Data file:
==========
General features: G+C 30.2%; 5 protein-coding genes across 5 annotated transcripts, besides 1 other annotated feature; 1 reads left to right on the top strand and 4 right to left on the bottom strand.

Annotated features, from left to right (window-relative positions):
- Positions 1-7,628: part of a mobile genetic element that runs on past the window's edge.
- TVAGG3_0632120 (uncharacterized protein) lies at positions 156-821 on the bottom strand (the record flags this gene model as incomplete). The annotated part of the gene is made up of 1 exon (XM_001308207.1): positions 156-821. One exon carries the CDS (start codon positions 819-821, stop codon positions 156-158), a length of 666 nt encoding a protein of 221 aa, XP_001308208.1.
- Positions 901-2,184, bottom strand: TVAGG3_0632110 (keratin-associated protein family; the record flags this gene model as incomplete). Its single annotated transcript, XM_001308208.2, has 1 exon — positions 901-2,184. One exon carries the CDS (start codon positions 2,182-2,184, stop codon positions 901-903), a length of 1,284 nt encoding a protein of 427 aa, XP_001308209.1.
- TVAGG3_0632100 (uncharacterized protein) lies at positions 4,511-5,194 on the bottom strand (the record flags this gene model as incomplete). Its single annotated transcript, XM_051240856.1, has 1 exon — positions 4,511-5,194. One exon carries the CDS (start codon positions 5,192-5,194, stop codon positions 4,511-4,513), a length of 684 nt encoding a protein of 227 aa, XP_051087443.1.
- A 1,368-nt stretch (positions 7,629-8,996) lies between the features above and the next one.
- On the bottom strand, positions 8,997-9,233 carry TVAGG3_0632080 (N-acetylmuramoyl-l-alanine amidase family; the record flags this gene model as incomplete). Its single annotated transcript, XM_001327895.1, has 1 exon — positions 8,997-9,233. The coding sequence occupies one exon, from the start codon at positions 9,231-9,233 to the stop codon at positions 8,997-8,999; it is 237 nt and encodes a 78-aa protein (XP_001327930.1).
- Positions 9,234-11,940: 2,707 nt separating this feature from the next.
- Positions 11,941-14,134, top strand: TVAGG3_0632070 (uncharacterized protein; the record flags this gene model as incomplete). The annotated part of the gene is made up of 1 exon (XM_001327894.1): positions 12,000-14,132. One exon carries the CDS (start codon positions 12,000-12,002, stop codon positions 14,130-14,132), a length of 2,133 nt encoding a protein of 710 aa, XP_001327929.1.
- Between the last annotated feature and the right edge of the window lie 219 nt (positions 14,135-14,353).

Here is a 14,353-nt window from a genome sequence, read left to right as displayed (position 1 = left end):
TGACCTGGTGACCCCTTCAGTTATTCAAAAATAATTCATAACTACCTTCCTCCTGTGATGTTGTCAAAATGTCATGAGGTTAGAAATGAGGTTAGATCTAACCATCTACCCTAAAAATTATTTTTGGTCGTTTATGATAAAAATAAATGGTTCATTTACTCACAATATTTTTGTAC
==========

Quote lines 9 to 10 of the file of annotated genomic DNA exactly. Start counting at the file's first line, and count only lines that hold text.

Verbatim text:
- Positions 9,234-11,940: 2,707 nt separating this feature from the next.
- Positions 11,941-14,134, top strand: TVAGG3_0632070 (uncharacterized protein; the record flags this gene model as incomplete). The annotated part of the gene is made up of 1 exon (XM_001327894.1): positions 12,000-14,132. One exon carries the CDS (start codon positions 12,000-12,002, stop codon positions 14,130-14,132), a length of 2,133 nt encoding a protein of 710 aa, XP_001327929.1.